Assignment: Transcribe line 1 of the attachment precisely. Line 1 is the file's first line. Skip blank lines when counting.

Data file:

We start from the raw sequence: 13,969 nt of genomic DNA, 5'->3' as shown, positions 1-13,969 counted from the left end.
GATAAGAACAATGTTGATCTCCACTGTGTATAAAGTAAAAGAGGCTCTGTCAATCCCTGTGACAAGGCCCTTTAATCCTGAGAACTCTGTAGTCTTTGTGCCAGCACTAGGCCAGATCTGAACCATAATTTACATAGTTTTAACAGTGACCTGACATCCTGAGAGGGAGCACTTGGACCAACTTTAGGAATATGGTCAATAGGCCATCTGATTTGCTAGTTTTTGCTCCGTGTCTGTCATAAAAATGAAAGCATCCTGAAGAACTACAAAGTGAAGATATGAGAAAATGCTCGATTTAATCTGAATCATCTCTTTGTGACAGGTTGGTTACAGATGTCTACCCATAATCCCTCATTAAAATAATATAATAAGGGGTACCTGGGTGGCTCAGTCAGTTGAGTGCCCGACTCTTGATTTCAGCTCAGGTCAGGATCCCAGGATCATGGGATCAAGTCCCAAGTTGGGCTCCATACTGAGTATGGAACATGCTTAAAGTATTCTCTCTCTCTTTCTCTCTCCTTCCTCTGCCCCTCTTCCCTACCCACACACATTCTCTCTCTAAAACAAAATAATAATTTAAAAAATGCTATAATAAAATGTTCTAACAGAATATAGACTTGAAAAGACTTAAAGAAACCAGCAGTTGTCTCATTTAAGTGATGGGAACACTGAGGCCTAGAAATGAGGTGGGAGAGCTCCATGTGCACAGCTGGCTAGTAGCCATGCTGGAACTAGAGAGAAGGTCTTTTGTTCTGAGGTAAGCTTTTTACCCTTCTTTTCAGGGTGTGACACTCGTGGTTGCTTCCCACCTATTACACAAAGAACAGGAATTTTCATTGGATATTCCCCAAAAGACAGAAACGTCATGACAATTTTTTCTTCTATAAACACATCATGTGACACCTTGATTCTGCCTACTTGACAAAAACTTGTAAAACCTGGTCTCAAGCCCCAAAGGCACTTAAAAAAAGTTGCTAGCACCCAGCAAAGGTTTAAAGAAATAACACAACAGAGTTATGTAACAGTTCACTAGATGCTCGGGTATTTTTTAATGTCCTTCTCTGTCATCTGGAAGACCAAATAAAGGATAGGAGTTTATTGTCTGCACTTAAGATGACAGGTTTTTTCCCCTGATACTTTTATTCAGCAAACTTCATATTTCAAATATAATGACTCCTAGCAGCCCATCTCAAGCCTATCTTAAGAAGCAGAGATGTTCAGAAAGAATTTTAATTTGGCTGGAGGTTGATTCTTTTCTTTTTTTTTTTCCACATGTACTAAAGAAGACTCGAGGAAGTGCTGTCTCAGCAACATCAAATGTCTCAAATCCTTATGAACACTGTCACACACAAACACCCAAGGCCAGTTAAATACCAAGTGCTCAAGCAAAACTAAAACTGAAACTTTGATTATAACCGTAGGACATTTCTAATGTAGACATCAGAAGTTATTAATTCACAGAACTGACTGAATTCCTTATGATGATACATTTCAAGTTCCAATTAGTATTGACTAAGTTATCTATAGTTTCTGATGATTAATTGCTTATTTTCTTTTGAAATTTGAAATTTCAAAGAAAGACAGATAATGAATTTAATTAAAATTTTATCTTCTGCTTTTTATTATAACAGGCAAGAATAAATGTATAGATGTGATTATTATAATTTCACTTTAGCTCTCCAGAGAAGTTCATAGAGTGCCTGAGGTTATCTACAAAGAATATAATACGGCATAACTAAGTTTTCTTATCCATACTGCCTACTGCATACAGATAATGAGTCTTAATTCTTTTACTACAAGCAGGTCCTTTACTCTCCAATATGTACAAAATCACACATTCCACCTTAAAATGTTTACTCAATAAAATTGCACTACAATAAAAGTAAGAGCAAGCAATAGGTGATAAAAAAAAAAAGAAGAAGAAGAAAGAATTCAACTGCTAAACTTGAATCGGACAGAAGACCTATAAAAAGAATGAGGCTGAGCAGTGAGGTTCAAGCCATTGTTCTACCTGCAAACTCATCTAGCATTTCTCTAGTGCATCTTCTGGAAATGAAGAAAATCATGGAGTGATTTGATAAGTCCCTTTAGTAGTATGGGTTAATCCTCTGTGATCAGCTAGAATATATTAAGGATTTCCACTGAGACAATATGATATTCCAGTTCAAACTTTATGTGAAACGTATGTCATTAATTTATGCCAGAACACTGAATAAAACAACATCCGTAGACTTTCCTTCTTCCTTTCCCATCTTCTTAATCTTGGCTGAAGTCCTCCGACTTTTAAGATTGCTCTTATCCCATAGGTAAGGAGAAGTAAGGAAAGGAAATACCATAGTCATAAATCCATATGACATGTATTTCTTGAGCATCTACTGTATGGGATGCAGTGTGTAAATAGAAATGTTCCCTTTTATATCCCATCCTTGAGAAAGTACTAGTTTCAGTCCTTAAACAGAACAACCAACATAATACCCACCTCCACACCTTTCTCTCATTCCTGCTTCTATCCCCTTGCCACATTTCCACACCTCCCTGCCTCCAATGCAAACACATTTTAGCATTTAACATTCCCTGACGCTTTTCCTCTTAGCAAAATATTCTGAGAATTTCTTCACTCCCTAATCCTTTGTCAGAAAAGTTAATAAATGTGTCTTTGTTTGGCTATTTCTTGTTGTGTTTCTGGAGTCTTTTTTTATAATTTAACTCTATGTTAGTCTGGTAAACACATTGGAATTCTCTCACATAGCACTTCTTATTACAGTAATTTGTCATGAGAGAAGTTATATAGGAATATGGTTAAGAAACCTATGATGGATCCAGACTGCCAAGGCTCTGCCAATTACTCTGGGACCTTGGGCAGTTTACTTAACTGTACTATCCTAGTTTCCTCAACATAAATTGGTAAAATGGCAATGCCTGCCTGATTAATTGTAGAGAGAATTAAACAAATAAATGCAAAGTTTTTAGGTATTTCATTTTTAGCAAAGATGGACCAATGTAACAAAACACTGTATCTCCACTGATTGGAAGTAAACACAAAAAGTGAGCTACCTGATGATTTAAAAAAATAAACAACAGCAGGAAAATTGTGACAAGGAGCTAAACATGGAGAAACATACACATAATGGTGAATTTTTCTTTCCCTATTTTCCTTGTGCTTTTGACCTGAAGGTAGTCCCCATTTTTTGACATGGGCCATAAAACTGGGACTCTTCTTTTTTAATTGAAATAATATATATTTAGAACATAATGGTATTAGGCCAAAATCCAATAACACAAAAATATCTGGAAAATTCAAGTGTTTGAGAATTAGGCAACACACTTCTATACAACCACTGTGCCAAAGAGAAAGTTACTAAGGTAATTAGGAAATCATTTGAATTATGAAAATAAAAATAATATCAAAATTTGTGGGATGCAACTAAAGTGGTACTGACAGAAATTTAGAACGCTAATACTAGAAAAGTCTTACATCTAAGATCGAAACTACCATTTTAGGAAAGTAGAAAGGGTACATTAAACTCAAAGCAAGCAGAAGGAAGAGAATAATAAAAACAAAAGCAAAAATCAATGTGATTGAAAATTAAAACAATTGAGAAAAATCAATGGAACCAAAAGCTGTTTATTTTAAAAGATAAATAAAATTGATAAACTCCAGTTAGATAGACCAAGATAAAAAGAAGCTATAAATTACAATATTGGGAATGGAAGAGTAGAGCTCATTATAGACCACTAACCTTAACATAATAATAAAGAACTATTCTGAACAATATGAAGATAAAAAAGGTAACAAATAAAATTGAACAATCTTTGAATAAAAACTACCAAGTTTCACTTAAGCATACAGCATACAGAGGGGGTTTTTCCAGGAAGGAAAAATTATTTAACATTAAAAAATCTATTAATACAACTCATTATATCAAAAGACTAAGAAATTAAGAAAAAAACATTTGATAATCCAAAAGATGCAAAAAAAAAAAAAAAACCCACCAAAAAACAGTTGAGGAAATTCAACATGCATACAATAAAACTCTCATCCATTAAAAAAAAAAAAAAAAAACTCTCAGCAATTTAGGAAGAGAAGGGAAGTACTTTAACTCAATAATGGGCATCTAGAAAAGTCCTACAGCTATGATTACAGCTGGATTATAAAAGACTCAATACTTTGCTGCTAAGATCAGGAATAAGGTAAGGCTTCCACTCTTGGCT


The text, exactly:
We start from the raw sequence: 13,969 nt of genomic DNA, 5'->3' as shown, positions 1-13,969 counted from the left end.